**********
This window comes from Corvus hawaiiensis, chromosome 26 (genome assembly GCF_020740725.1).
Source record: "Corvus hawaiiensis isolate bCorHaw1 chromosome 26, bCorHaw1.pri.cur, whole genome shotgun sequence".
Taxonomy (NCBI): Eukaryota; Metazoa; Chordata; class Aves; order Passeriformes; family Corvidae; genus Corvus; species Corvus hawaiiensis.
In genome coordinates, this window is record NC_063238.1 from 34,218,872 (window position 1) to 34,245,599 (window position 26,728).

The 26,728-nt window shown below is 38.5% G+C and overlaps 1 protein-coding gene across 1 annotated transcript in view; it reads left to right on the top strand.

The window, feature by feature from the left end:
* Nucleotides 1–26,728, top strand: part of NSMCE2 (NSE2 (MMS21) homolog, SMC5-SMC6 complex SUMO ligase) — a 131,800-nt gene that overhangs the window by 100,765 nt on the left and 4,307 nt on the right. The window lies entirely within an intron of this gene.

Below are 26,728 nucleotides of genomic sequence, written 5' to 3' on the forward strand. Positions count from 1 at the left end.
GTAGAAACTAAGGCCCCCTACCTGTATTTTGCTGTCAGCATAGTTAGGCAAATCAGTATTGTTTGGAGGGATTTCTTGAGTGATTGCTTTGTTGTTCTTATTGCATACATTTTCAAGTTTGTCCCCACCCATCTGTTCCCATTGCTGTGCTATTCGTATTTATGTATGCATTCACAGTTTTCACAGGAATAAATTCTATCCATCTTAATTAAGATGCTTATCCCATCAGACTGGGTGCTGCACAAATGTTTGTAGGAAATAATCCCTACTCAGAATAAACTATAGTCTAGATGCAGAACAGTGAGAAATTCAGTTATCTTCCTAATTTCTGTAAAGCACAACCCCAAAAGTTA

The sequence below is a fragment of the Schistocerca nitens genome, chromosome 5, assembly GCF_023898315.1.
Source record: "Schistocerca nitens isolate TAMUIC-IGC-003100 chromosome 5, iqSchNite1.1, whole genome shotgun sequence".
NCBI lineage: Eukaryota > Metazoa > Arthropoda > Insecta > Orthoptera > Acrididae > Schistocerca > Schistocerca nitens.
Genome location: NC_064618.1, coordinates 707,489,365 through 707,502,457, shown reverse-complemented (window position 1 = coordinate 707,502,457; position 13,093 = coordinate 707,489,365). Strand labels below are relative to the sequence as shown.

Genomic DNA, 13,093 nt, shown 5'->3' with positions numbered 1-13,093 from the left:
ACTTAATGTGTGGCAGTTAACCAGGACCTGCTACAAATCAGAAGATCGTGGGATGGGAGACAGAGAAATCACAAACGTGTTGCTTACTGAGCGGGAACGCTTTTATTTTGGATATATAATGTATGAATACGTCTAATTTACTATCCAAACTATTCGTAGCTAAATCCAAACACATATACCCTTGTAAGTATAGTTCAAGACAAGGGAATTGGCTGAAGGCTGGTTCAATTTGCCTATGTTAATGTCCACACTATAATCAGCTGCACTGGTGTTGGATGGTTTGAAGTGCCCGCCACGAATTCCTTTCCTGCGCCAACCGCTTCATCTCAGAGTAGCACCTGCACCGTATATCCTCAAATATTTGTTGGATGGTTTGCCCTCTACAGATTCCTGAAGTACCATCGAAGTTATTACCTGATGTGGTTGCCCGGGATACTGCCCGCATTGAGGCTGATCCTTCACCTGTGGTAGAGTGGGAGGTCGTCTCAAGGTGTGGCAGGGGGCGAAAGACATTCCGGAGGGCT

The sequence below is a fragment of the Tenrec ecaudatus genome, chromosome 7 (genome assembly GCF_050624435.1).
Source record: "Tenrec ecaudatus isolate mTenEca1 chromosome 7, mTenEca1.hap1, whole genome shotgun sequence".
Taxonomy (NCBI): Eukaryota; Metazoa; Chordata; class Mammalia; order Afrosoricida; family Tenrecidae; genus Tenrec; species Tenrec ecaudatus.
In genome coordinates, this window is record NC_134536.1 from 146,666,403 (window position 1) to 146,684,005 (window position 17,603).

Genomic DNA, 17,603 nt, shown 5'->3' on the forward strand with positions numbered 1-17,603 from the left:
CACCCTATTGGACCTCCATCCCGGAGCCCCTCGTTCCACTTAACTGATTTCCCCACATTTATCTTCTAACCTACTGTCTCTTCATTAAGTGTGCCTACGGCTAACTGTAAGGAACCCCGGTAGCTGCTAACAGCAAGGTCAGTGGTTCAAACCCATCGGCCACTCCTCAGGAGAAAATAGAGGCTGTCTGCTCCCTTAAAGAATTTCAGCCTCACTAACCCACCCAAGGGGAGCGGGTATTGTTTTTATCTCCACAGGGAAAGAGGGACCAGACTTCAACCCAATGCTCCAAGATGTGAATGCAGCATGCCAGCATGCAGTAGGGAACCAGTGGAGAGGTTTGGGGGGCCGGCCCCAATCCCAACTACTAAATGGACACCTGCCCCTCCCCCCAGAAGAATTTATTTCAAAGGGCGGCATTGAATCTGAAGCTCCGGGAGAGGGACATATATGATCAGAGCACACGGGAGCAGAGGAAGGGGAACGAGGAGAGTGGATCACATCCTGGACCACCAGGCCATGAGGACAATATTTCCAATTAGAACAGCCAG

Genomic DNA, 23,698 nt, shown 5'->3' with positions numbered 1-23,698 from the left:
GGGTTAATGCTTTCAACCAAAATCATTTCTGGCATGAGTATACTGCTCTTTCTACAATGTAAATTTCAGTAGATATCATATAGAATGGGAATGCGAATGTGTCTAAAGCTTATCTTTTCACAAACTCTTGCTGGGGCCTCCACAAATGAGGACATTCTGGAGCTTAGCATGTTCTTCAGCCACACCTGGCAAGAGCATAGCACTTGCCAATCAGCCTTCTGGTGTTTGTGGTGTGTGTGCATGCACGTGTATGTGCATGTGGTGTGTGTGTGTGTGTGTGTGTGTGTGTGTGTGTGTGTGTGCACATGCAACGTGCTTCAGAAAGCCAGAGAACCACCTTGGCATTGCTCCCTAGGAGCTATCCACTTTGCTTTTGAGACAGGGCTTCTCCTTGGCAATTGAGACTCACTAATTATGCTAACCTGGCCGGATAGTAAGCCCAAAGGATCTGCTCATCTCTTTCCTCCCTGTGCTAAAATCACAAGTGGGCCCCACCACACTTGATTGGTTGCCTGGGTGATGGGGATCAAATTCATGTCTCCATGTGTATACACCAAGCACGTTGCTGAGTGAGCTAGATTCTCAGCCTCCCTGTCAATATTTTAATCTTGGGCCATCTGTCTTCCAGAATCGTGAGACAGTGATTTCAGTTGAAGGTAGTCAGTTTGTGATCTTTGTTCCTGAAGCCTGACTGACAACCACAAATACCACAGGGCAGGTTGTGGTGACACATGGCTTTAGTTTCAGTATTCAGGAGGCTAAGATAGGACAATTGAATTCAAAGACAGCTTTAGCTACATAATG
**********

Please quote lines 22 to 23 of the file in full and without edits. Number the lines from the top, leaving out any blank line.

Genomic DNA, 23,698 nt, shown 5'->3' with positions numbered 1-23,698 from the left:
GGGTTAATGCTTTCAACCAAAATCATTTCTGGCATGAGTATACTGCTCTTTCTACAATGTAAATTTCAGTAGATATCATATAGAATGGGAATGCGAATGTGTCTAAAGCTTATCTTTTCACAAACTCTTGCTGGGGCCTCCACAAATGAGGACATTCTGGAGCTTAGCATGTTCTTCAGCCACACCTGGCAAGAGCATAGCACTTGCCAATCAGCCTTCTGGTGTTTGTGGTGTGTGTGCATGCACGTGTATGTGCATGTGGTGTGTGTGTGTGTGTGTGTGTGTGTGTGTGTGTGTGTGTGCACATGCAACGTGCTTCAGAAAGCCAGAGAACCACCTTGGCATTGCTCCCTAGGAGCTATCCACTTTGCTTTTGAGACAGGGCTTCTCCTTGGCAATTGAGACTCACTAATTATGCTAACCTGGCCGGATAGTAAGCCCAAAGGATCTGCTCATCTCTTTCCTCCCTGTGCTAAAATCACAAGTGGGCCCCACCACACTTGATTGGTTGCCTGGGTGATGGGGATCAAATTCATGTCTCCATGTGTATACACCAAGCACGTTGCTGAGTGAGCTAGATTCTCAGCCTCCCTGTCAATATTTTAATCTTGGGCCATCTGTCTTCCAGAATCGTGAGACAGTGATTTCAGTTGAAGGTAGTCAGTTTGTGATCTTTGTTCCTGAAGCCTGACTGACAACCACAAATACCACAGGGCAGGTTGTGGTGACACATGGCTTTAGTTTCAGTATTCAGGAGGCTAAGATAGGACAATTGAATTCAAAGACAGCTTTAGCTACATAATG